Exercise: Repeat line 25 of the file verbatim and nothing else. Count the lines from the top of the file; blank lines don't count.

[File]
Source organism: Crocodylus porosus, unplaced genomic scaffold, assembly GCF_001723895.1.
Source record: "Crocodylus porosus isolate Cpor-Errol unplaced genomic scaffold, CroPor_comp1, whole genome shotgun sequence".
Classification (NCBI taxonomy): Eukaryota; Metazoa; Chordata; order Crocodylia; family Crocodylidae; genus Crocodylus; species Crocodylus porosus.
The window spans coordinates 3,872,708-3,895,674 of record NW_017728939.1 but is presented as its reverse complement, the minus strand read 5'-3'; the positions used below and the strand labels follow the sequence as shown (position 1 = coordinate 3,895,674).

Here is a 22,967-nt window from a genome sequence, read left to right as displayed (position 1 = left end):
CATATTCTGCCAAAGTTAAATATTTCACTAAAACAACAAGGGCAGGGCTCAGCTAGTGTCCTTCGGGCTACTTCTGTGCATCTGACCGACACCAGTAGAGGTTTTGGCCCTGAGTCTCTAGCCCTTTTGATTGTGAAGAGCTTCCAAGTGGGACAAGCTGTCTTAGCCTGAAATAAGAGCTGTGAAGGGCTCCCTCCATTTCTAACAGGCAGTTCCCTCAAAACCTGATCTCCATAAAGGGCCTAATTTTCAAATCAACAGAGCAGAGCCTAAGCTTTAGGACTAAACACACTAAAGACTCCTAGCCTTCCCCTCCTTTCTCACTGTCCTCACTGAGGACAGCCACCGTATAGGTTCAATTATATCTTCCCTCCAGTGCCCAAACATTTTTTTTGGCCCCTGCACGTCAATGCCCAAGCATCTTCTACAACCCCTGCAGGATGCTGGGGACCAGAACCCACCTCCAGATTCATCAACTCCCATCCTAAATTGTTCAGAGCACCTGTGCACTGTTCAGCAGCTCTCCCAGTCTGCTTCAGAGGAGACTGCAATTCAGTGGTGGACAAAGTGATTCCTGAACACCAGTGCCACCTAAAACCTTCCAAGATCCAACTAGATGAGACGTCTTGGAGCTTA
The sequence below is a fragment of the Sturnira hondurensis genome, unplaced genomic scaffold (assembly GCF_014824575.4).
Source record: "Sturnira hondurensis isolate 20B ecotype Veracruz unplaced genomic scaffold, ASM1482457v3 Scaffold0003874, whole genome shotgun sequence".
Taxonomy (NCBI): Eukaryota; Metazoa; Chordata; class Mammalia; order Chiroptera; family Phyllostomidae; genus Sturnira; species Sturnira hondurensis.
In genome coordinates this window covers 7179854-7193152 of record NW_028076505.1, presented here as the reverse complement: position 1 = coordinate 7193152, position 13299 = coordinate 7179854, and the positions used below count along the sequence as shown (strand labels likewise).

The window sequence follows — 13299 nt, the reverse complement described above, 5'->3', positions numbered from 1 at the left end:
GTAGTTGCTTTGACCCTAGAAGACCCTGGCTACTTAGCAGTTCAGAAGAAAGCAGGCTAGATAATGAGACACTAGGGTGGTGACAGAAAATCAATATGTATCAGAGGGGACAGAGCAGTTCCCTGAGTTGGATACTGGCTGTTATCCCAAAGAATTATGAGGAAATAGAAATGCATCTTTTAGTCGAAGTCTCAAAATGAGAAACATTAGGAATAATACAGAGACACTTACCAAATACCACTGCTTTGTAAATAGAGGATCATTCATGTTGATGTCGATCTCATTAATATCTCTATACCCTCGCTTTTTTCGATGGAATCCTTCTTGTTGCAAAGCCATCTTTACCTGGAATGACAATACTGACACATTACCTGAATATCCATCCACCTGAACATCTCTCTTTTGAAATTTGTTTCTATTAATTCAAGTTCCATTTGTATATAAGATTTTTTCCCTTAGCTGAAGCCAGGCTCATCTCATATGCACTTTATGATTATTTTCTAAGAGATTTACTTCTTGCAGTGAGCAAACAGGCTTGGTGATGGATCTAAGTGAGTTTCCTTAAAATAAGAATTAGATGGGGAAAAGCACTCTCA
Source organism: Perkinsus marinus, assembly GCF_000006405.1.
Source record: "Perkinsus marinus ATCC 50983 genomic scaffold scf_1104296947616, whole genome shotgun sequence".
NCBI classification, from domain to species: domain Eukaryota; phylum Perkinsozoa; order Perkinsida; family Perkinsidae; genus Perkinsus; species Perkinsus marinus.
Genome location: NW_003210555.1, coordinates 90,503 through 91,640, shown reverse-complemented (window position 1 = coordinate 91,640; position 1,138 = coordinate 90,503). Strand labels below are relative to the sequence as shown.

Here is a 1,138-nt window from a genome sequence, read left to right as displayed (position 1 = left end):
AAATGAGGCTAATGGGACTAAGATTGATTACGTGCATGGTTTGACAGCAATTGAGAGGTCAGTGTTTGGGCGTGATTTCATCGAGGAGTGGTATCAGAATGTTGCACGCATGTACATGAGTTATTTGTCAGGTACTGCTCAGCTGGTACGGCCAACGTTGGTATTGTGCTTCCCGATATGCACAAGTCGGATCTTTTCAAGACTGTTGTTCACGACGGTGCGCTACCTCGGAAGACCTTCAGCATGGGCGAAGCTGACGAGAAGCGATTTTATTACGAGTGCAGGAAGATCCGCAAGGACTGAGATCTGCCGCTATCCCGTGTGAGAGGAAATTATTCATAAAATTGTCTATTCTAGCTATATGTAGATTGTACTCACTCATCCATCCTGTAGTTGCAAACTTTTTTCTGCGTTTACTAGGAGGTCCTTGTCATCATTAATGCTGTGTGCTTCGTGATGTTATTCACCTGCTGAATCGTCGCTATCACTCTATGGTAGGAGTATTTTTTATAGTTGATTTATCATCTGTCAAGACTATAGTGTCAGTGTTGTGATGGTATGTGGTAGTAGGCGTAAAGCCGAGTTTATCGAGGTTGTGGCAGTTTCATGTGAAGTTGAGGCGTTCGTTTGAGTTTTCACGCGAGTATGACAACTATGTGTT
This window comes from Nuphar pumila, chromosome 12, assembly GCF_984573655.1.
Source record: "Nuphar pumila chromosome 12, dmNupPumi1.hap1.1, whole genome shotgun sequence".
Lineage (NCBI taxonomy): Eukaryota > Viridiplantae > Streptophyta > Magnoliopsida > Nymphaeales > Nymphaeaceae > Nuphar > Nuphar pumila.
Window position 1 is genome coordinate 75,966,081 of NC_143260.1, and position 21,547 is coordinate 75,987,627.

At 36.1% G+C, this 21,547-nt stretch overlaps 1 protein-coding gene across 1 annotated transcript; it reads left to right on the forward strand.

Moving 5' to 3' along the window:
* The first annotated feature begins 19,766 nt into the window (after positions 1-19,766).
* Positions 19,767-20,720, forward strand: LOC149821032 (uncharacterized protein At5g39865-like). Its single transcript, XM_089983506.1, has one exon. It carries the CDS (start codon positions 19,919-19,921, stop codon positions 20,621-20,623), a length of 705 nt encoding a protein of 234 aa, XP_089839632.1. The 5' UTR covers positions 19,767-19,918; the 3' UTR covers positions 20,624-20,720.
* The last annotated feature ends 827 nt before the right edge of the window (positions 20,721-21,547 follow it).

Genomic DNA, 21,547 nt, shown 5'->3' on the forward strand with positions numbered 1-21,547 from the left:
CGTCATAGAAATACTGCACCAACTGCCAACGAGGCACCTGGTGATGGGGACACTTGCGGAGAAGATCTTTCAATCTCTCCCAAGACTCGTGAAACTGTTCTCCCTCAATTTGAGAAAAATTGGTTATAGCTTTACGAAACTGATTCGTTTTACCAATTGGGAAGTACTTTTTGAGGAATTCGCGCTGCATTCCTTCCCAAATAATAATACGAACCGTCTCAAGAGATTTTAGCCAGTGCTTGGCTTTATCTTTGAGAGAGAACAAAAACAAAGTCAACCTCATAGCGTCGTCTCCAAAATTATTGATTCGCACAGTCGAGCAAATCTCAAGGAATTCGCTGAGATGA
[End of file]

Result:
* The first annotated feature begins 19,766 nt into the window (after positions 1-19,766).